Former Pasadena Police Lieutenant Vasken Gourdikian Now a Federal Inmate

Gourdikian surrendered to federal authorities, was taken into custody June 7

Published : Friday, June 21, 2019 | 4:44 AM

Vasken Gourdikian (left) and his attorney, Mark Werksman, in federal court during Gourdikian's sentencing hearing in February, 2019.

Firmly shutting the door on a 26-year career with the Pasadena Police Department, former Lieutenant Vasken Kenneth Gourdikian is now a federal inmate.

Gourdikian, 50, was sentenced to one year and one day in prison and fined $10,000 during a Los Angeles federal court sentencing hearing on February 25, after pleading guilty to illegal gun possession and selling firearms without a license.

Gourdikian “self surrendered” to federal authorities on June 7, Pasadena Now has learned.

He was transferred by U.S. Marshals to a federal penitentiary in the Western United States.

The U.S. Bureau of Prisons website lists Gourdikian’s release date as “unknown.” His attorney, Mark Werksman, did not return a call asking for a comment.

Gourdikian’s sentence came as the final chapter of a plea agreement to two federal felony offenses related to the illegal sales of more than 100 firearms over the course of three years. As part of the plea agreement, Gourdikian waived his right to appeal the sentence.

Gourdikian resigned from the Pasadena Police Department in March 2018, after a 26-year career. He was suspended with pay for six months prior to being indicted, earning $191,000 during the suspension. He is still eligible for a Police Department pension.

According to the plea agreement, Gourdikian admitted to selling at least 108 firearms without a license from March 2014 through February 2017, while serving as a Pasadena police officer.

He also acknowledged to Judge Wilson during the 2018 plea agreement hearing that he used his official status as a police officer to purchase firearms that were not available to the general public, and then sold the restricted firearms — known as “off roster” firearms —through third-party transfers to members of the public, via an online gun market, called

Gourdikian admitted that he would often “highlight the unique status of off roster firearms in order to solicit a buyer’s interest and to generate higher sale prices,” according to a Justice Department statement.

Gourdikian used numerous waiver letters signed by former Pasadena Police Chief Phillip Sanchez, to bypass a state waiting period. Prosecutors point to one such case which occurred on May 23, 2015, when Gourdikian bought eight guns from a gun shop in Brea, and then immediately posted them online. When he picked up the guns from the shop, he signed a form saying that he was the buyer, when in fact, he had already agreed to sell the weapons to online buyers.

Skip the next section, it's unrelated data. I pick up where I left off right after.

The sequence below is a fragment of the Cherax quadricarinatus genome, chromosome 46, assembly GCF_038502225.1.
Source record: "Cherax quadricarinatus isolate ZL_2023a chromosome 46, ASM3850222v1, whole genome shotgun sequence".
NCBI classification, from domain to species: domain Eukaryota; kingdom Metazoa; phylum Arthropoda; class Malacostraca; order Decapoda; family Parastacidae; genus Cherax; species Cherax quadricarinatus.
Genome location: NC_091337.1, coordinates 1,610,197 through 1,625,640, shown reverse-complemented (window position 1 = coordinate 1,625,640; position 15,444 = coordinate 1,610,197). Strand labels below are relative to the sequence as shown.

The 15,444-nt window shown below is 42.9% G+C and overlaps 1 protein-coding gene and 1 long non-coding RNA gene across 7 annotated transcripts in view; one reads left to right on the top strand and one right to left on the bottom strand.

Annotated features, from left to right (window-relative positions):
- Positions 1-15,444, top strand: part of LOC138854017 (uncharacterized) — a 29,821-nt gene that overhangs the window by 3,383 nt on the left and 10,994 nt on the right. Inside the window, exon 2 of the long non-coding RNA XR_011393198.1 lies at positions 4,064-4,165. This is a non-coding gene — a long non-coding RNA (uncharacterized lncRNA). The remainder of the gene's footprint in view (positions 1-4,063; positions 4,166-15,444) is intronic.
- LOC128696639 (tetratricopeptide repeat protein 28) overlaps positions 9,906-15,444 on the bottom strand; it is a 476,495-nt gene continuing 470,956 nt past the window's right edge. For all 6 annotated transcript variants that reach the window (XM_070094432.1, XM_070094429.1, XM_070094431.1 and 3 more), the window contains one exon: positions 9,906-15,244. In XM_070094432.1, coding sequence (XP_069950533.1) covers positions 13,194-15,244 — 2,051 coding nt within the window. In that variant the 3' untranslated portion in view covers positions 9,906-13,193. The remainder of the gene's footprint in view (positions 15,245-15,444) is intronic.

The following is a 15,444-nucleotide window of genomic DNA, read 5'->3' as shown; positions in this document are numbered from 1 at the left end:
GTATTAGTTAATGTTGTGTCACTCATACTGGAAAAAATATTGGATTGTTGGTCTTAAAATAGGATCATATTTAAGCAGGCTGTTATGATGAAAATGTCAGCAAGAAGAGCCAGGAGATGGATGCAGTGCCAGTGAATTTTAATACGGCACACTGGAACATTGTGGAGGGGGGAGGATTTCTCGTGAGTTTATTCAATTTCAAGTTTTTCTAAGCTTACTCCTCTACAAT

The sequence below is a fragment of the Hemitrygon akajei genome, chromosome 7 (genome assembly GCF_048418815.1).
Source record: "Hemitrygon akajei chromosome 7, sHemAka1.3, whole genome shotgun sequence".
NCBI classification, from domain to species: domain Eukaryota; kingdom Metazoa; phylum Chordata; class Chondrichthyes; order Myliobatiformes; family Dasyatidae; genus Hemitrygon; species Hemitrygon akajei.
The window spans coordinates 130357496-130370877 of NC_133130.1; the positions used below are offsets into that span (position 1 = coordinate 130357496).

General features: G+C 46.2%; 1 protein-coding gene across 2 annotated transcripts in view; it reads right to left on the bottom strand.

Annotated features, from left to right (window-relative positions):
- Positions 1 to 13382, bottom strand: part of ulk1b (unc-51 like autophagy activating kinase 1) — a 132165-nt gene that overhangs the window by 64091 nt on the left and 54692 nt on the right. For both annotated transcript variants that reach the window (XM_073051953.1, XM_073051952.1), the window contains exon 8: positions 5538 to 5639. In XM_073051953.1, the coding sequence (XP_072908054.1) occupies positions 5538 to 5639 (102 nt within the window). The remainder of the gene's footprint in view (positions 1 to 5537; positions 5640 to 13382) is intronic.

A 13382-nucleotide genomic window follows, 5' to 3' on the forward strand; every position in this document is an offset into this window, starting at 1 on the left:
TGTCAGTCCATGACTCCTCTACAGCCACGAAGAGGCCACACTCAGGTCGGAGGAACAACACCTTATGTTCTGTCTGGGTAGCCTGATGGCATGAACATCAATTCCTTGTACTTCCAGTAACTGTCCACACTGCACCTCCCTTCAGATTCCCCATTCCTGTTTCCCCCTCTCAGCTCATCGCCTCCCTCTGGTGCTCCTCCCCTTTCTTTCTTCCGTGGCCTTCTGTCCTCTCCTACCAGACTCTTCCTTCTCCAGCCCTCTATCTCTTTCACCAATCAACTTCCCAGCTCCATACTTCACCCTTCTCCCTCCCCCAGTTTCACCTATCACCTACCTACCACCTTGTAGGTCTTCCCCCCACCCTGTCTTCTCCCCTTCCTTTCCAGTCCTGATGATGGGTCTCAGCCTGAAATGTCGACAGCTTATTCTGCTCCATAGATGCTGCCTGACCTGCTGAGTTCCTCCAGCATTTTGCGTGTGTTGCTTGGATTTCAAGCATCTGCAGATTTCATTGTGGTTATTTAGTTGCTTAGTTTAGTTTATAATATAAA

The practice of providing waiver letters for Pasadena police offices has since been suspended by Sanchez’s successor, Police Chief John Perez.

Specifically, Gourdikian signed an ATF “re-certification” form when he took possession of a handgun, and admitted in the plea agreement that he “misrepresented that he was the actual buyer of a firearm when, in fact, and as the defendant then well knew, he was purchasing the firearm for another individual.” Gourdikian admitted that he re-sold the gun to another person on the same day he acquired it from the gun dealer.

While police officers were not prohibited from selling “off roster” firearms to members of the general public, Gourdikian “made a business of dealing firearms without a license, in part, by abusing exemptions made available to him under California law as a sworn peace officer,” he admitted in the plea agreement.

Gourdikian further admitted to Judge Wilson that he “capitalized on his peace officer status” that allowed him to circumvent the usual 10-day waiting period and enabled him to purchase more than one handgun in a 30-day period.

“Mr. Gourdikian used his position as a law enforcement officer to purchase firearms generally not available to the public so he could turn around and illegally sell them for profit,” said United States Attorney Nick Hanna.

“It is ATF’s duty and obligation to conduct criminal investigations whenever presented with credible evidence of violations of federal firearms laws,” said ATF Los Angeles Field Division (LAFD) Special Agent in Charge Bill McMullan.

“Through analysis conducted by ATF’s Crime Gun Intelligence Center, it was discovered that one of the firearms sold by Gourdikian was recovered at a crime scene two months after its purchase, increasing the risk to the public and law enforcement personnel. ATF’s mission is to focus our efforts on firearms traffickers and trigger pullers and we will continue to pursue individuals engaged in this type of illegal activity.”

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